ISOLATED elderly people will be given a helping hand after a Sheffield charity scooped £155,000 in funding.
Sheffield Mencap is to use the new money in a scheme aimed at older families where one person cares for somebody with a learning disability or has one themselves.
It is estimated the scheme to ‘empower older people’ and help them stay more independent will benefit around 100 people a year in the city.
In some cases families where people in their fifties are still living with their parents or older carers are to be part of the project.
Janet Sullivan, chief executive of the organisation which is based at Norfolk Park special school, said: “It may be workshops but we will mostly be visiting people in their homes, because older people want that more, and taking technology there to show them how to access help and information about things like benefits to make sure they are fully supported.
“But also we will be hoping to set up groups where people can get together and offer IT classes because nowadays if you’re an elderly person and not on a computer you are at a disadvantage to get the best deals.
“It is generally to help people who are isolated because of their circumstances and may not have had any input from social services.
“It’s about supporting them to be able to live a full life and achieve their potential.”
Sheffield Mencap and Gateway, on Park Grange Road, works with people of all ages who have a learning disability and their families.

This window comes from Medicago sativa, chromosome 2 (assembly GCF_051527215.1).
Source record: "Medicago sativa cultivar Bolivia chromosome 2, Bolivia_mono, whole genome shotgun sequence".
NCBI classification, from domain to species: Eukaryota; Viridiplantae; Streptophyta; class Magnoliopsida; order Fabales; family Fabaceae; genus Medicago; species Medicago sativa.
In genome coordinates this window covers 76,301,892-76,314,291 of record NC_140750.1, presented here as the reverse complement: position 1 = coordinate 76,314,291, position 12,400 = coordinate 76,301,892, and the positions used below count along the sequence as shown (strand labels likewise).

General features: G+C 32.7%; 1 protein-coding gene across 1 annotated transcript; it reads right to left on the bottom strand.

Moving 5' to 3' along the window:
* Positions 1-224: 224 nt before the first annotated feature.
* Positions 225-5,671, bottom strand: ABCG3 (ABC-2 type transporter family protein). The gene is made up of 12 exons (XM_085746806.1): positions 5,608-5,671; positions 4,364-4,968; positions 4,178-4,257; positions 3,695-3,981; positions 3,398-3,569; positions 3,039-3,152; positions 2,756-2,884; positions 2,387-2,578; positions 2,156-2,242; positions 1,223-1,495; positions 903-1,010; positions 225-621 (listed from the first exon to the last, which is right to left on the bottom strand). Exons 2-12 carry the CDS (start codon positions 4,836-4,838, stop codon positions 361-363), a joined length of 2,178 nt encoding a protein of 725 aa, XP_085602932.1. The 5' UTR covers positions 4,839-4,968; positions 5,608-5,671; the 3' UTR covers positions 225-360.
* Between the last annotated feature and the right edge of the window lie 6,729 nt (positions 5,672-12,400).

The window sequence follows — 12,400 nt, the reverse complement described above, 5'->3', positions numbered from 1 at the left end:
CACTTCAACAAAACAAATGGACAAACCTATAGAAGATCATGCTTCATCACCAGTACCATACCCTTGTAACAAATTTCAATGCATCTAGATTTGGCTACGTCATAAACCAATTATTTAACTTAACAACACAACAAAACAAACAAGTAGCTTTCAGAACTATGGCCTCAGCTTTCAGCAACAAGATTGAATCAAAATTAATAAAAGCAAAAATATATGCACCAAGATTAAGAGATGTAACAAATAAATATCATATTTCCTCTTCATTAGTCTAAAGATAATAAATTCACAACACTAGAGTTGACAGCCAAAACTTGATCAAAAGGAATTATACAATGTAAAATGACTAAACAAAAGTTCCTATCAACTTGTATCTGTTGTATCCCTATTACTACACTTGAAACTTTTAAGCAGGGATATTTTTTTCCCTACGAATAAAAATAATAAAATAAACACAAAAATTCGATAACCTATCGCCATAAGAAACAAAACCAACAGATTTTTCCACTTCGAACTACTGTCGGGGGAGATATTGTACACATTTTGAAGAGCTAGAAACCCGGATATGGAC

It aims to give people meaningful daytime and social opportunities.
This week some of their day service adult users handed over a specially made painted canvas - pictured above - to city centre firm SDL as the company is a keen fundraiser.
Art group members also enjoyed a Christmas lunch with staff and the canvas will be put on display in the offices of SDL on Pond Hill.
Sheffield Mencap’s new grant money, which totals £155,800 given over three years, was handed out by the Lloyds TSB Foundation for England and Wales.
Most of the cash will be used to pay for a dedicated project officer to lead the scheme with older families.
The foundation shared more than £2 million this week between 15 organisations which help older people stay independent and feel empowered.
Linda Kelly, chief executive of the Lloyds TSB Foundation For England And Wales, said: “The foundation has a long history of supporting charities that support older people.
“This funding is in addition to the foundation’s core cost investment in small to medium sized charities that supports older people.
“It also comes when funding to support this vulnerable sector is being cut.”